How Do Spiders Breathe?
Spiders breathe differently than humans. They don’t have a “closer” muscle that pumps air into the lungs, and instead use their tracheae to absorb oxygen.
The spider uses a small, light-colored molecule called hemocyanin to transport oxygen and carbon dioxide. It works like the red blood cells in human blood.
The trachea is a network of narrow tubes lined with a hard substance called chitin. These tubes open to the surface through tiny holes and spiracles.
There are several types of spiders with different respiratory systems. Some of these have only one trachea, while others have two or more. Most have both.
To breathe underwater, some spiders form an air bubble around themselves. In some species, this air bubble can sustain a spider’s body for over 24 hours. As the spider resurfaces, it deposits a bubble of air from the surface into its silk air tank.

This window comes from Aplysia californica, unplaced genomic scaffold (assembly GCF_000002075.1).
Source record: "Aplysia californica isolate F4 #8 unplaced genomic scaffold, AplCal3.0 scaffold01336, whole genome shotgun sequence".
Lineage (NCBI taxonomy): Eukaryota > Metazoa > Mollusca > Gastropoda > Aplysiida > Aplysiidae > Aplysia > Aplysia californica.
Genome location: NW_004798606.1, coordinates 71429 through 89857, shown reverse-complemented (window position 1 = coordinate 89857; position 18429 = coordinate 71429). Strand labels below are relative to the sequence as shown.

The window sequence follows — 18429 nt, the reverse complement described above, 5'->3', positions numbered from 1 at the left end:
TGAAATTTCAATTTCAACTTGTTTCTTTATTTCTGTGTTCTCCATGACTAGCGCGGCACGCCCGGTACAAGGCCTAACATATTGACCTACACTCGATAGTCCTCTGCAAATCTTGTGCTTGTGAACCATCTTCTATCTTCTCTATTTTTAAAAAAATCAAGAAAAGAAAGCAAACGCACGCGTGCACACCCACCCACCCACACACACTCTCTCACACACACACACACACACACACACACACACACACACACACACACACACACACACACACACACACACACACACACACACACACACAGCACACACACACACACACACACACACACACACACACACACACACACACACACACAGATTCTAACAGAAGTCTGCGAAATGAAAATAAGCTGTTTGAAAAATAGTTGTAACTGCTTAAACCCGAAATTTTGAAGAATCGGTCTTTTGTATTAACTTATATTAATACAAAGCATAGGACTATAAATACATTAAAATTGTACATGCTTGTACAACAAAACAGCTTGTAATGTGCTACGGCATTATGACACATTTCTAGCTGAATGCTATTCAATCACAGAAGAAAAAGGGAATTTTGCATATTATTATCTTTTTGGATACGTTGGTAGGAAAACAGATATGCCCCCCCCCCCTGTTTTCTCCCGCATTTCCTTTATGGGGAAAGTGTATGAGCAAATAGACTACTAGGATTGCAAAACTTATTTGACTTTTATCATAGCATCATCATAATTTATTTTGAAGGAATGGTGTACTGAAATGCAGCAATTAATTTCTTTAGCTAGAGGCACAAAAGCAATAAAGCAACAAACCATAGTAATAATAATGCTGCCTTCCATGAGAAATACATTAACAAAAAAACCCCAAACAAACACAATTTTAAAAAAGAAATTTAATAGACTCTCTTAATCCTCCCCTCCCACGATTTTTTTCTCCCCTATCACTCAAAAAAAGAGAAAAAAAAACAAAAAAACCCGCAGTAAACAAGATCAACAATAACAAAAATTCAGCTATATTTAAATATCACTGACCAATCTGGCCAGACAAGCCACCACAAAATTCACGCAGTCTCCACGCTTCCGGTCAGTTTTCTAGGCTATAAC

Another type of air-breathing spider is the tarantula. Its lungs are much different from those of mammals. Instead of being able to pump oxygen into its blood, a tarantula’s lungs carry the waste product of its metabolism.
One interesting feature of spiders is their ability to survive for months without food. In fact, some species can survive for as long as ten months in a plastic box without feeding. This is due to their use of a complex filtering system.
Arachnologists believe that the new trachea was a later development in the evolutionary history of spiders.